Just about the time when the long cold days of winter come to an end, and heavy wool coats are hung up and being put away, one can start seeing aisles of Easter goodies at their local stores. Milk chocolate bunnies, jelly beans and the ever present plastic colored eggs catch the eyes of passing eager children.
Ah, but go to Italy and the egg, l’uovo, takes center stage; the bunny does not even exist. While in America, a hard boiled egg is usually just decorated with dyes and perhaps later mashed up into an egg salad sandwich, the Easter egg in Italy has a unique and special role. Eggs by themselves represent life and renewal; they symbolize rebirth, while in Italy, not only are they symbols of beauty and tradition, they also have religious significance.
Although many of the chocolate eggs on the market are mass produced such as the Kinder eggs, there are those that are hand crafted in cake shops and placed in window displays throughout Italy. Some are as beautiful as artistic jewels, reminiscent of the Fabergé eggs. Not only are they made with the best chocolate, but they are wrapped in colorful foil and tied with bright ribbons and flowers, their tops fanned like a peacock tail.
The eggs are both a treat to the palate and the eye. Once you get an egg, you crack it open and amidst the chunks of chocolate splendor, a small surprise awaits you: a toy, or if the egg has been custom made, an expensive gift or even an engagement ring for those in love.
The history of the egg is as rich as the yoke itself. It is said that the Piedmontese chocolatiers were the first ones to employ the use of chocolate at the end of the 1700s while the decoration of eggs dated back to the 13th century. Since eggs were formerly forbidden to be eaten during Lent, people used to decorate them to mark the end of this sacrifice, and then eat them in celebration. Continuing with this ritual, eggs were then painted with dyes made out of natural ingredients such as strawberries, and red onion skins.
Despite its simple, unassuming appearance (oval and opaque in color), the egg is a symbol of life, and has been a part of folklore and legends that date back to Biblical times.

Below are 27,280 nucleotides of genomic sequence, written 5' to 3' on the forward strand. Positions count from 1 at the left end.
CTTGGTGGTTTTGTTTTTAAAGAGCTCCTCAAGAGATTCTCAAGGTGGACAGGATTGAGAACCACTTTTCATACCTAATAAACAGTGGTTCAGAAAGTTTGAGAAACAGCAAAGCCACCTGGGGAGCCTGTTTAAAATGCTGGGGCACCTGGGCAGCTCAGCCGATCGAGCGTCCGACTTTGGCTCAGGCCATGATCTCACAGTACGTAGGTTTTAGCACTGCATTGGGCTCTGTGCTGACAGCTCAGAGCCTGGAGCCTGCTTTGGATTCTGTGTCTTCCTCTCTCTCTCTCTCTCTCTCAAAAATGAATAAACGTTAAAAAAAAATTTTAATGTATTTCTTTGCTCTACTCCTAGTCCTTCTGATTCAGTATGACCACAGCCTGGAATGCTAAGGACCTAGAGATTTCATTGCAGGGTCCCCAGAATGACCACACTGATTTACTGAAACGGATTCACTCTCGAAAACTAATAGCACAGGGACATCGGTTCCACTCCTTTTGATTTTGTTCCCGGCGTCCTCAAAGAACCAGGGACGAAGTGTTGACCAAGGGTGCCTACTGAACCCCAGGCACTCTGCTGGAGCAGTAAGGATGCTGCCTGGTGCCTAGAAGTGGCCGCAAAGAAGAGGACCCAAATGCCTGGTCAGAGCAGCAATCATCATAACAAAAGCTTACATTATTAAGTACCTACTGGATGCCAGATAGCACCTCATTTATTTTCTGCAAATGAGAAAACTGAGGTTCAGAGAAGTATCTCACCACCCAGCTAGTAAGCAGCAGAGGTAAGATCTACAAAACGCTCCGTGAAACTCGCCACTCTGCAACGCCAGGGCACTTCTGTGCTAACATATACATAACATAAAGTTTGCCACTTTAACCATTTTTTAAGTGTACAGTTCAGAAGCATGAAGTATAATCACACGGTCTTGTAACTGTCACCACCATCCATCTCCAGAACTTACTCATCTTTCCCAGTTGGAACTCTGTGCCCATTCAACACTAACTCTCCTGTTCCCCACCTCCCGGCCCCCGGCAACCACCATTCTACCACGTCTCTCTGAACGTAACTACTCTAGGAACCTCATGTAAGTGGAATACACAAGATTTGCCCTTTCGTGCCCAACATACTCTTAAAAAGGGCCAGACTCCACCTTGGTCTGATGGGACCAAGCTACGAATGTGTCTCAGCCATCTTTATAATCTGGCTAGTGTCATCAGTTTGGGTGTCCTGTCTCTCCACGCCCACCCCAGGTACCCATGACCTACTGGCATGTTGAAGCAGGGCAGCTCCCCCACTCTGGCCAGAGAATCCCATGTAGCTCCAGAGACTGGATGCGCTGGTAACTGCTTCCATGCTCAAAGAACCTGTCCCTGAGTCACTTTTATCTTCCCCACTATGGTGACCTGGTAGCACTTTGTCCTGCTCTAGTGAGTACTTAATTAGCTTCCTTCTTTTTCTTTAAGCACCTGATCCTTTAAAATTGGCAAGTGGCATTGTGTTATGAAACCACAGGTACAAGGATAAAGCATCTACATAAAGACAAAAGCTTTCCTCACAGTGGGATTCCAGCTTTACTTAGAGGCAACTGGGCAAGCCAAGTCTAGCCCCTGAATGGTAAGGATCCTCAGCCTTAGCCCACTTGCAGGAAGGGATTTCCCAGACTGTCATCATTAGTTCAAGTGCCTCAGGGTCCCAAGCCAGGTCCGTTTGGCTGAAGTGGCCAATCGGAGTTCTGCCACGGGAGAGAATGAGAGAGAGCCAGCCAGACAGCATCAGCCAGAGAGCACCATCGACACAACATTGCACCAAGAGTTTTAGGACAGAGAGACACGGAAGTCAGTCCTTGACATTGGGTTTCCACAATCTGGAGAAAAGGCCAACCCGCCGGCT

According to one legend, Mary Magdalene is said to have visited Emperor Caesar. During their meeting, Mary Magdalene went on to give news of Jesus’ resurrection. In disbelief, Caesar dismissed her statement and is believed to have said in response, “Christ has no more than risen than that egg turns blood red.” She then looked within her hands, and witnessed a miracle as the egg turned a crimson red; the red became a symbol of the blood of Christ.
Another legend known throughout the Eastern church is that Mary Magdalene brought eggs to share with other women at the tomb of Jesus. Upon seeing that Christ had risen, the eggs turned a brilliant red. Perhaps the most poignant legend involves the Virgin Mary. At the foot of the cross, the Virgin Mary is said to have given eggs to soldiers, begging them to be more compassionate. As she wept, the tears fell upon the eggs, spotting them with dots of color.
L’uovo di Pasqua with all its traditions, history and aesthetic beauty will continue to play a major part in Easter celebration both here in America and in Italy. Instead of an Easter hunt, one tradition that was developed in the 19th century from the province of Treviso is a game played on Easter Monday called Rigolana. It is where both children and adults roll boiled eggs with hopes of hitting the eggs of the competitors. The participants also take aim at coins which lay at the bottom of a clay based basin.
Although at one time, the eggs in Italy were blessed by the priests, the egg still remains the cornerstone of Italian holiday. In ancient Rome, the saying, “omen vivum ex ovo,” meant all life comes from an egg. Along with that saying, it could also be said that in terms of Easter, the egg, as small as it is, has made a great impact, and has brought joy to many; therefore, remaining a significant and enduring part of the Easter tradition.